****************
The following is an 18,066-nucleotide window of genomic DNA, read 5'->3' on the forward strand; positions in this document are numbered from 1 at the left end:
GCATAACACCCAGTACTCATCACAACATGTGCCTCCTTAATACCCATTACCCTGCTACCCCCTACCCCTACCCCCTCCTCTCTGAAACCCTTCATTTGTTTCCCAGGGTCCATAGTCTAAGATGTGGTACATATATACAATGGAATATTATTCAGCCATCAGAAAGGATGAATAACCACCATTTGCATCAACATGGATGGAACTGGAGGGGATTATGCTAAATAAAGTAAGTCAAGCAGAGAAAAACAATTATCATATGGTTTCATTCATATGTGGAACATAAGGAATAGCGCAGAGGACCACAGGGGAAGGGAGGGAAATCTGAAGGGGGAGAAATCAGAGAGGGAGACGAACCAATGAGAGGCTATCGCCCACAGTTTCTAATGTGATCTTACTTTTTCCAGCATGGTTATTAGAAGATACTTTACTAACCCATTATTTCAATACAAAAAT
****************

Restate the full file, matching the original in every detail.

The following is an 18,066-nucleotide window of genomic DNA, read 5'->3' on the forward strand; positions in this document are numbered from 1 at the left end:
GCATAACACCCAGTACTCATCACAACATGTGCCTCCTTAATACCCATTACCCTGCTACCCCCTACCCCTACCCCCTCCTCTCTGAAACCCTTCATTTGTTTCCCAGGGTCCATAGTCTAAGATGTGGTACATATATACAATGGAATATTATTCAGCCATCAGAAAGGATGAATAACCACCATTTGCATCAACATGGATGGAACTGGAGGGGATTATGCTAAATAAAGTAAGTCAAGCAGAGAAAAACAATTATCATATGGTTTCATTCATATGTGGAACATAAGGAATAGCGCAGAGGACCACAGGGGAAGGGAGGGAAATCTGAAGGGGGAGAAATCAGAGAGGGAGACGAACCAATGAGAGGCTATCGCCCACAGTTTCTAATGTGATCTTACTTTTTCCAGCATGGTTATTAGAAGATACTTTACTAACCCATTATTTCAATACAAAAAT